The title of the show is  a misquote from Marx’s Communist Manifesto where he notes that “All that is solid melts into air, all that is holy is profaned, and man is at last compelled to face with sober senses his real conditions of life, and his relations with his kind.

With that misquote Engberg says she wanted to “create a fragment as though it had fallen of the bigger edifice and now I have stuck it back together but didn’t get it quite right and I made it new with a different inflexion so it refers to now. We find ourselves in a time when we do think the ground has shifted and we do think things have changed and we are concerned about what will be happening in the future.”

“So, this show is about encountering those things especially through the metaphors that are rallied by artists to help us negotiate and navigate some of those ideas so we can learn from some of these errors and make it better. We sometimes think we have learned the lessons, we  congratulate ourselves and then we return to the same dilemmas. So we see the repetition of war ecological damage, cataclysms returning time and again.”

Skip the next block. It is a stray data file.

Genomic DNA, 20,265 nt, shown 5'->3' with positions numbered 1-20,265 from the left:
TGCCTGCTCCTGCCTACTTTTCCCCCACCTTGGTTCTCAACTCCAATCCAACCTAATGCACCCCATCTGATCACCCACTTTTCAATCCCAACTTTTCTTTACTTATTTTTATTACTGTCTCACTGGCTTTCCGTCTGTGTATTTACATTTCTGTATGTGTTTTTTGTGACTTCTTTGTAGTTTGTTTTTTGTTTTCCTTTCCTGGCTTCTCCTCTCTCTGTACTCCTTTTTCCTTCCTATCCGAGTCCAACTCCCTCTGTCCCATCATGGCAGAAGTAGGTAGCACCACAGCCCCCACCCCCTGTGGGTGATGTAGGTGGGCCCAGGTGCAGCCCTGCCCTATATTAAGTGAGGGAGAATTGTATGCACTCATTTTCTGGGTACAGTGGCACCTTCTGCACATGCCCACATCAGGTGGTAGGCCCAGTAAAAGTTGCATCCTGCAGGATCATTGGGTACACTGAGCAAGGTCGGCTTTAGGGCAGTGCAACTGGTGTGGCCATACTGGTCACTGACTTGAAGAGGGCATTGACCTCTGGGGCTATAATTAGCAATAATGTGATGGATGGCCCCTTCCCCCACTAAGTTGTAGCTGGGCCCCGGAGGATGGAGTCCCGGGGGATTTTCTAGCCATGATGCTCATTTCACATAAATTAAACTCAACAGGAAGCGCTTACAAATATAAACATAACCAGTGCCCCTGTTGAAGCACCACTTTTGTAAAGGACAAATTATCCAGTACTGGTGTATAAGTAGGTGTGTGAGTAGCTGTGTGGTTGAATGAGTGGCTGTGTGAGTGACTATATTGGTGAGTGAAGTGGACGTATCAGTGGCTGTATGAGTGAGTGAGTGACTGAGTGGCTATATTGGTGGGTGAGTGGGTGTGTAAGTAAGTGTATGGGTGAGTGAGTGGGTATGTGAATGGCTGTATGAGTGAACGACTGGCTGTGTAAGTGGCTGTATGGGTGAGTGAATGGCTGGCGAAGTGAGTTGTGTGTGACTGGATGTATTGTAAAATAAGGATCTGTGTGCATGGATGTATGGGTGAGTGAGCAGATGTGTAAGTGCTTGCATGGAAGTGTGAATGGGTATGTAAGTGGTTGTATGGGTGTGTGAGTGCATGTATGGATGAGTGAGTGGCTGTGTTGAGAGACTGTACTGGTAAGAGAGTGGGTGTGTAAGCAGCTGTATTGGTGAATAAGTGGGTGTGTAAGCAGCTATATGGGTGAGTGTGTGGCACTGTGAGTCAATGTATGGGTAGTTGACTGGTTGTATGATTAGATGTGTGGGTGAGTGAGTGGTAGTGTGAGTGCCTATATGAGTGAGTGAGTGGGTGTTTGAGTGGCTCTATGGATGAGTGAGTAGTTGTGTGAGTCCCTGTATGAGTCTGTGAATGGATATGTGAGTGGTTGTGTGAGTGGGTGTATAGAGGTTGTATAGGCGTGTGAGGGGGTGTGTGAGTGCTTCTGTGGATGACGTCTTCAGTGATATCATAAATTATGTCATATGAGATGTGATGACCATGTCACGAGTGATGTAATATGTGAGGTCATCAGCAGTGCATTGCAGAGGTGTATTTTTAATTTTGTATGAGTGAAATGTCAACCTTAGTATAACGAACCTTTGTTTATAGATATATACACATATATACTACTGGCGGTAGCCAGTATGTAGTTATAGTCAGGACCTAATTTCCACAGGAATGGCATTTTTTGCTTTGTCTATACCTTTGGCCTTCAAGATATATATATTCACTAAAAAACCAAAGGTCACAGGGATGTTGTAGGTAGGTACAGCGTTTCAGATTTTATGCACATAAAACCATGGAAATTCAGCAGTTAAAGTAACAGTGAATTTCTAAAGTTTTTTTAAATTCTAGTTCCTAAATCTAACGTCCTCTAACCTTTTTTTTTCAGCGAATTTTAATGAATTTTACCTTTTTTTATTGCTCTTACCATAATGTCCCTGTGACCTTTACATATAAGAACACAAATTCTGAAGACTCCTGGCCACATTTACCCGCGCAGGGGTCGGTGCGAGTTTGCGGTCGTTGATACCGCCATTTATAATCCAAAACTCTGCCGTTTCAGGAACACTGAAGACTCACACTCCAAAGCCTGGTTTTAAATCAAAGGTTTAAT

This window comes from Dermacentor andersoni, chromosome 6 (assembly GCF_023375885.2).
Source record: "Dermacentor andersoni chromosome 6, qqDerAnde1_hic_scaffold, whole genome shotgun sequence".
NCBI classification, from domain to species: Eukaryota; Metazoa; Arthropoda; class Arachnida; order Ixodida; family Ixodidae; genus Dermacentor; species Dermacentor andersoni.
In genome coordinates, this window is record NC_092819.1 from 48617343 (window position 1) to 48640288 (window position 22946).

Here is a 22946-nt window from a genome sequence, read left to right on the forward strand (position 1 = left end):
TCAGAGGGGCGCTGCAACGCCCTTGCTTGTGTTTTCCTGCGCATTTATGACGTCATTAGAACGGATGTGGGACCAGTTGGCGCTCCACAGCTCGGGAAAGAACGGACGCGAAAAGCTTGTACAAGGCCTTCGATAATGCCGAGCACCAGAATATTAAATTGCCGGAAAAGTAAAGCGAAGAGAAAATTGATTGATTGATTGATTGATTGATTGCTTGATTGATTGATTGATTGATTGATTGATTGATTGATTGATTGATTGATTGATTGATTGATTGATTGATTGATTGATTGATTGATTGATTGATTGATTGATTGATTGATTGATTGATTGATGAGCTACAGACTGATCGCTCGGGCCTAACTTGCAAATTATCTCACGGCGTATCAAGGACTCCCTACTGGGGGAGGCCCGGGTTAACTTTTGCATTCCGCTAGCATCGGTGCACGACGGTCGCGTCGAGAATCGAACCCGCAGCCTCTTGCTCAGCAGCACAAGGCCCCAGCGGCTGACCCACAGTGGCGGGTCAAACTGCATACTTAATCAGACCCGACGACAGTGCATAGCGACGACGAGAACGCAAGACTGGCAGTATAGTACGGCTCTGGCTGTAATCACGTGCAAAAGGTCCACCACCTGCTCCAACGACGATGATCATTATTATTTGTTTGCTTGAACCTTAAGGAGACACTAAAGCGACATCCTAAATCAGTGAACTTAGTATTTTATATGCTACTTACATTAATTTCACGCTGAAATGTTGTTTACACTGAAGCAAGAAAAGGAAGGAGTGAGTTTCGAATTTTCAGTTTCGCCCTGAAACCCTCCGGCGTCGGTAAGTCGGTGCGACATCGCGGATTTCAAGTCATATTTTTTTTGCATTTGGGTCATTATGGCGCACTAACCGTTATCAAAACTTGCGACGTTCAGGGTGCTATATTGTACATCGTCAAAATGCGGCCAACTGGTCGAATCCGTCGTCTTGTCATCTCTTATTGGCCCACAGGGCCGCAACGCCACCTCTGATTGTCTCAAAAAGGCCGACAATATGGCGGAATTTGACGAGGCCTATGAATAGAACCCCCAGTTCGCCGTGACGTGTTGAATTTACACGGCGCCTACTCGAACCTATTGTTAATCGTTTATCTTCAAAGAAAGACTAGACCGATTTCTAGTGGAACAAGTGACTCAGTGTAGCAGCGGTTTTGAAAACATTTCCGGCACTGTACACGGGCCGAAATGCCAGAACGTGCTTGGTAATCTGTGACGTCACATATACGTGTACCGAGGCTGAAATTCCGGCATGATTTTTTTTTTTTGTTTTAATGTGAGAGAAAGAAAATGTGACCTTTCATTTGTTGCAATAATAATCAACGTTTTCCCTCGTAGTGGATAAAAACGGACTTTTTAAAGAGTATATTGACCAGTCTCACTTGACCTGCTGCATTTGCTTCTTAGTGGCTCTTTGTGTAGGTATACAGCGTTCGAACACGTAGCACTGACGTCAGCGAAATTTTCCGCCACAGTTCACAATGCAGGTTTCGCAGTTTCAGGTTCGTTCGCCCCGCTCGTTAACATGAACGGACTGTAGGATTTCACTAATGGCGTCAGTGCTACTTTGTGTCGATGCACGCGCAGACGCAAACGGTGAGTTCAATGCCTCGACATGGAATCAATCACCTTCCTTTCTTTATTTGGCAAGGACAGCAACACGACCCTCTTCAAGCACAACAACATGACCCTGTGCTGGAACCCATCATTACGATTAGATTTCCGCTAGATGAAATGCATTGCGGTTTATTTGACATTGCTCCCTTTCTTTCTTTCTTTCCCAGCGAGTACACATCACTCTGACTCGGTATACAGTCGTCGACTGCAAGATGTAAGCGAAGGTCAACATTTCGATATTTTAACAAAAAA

In many wasy the show is remarkably dense and multi layered, filled with ideas and concepts Engberg has endeavoured to provide  a number of ways of encountering the show. “I’ve worked hard on the aesthetic journey, thematic journeys as well as sub themes such as materiality. It’s quite episodic and odyssey-like as well. I would like people to travel through time and accumulate memories.”

There are also themes which people will pick up on. “Solitude,  anxiety, grief, ruin, ecological, and geographical disaster. There is also regeneration, fragility, political unrest, new nature and self-healing” If I was a conventional curator, I would have put words like that up on the gallery walls  but that reduces the looking which I would like to encourage. I want people to really look and be tantalised by the images. I want them to feel they are on a visual journey and they are compelled to look at things and take the time .” She also notes that the show  “travels along an emotional trajectory, resting on moments of metaphor and symbols of regrowth and release.”

She gives as an example the works of artist and theorist Piranesi who was fascinated by the ancient architecture of Rome, imbuing the crumbling structures with vitality and romance, referencing the collapse of the ancient Roman civilization.

This reference to Ancient Rome is also seen in the photographs of Helene Binet documenting Hadrian’s Villa  where the crumbling structures are like the bleached bones of an animal.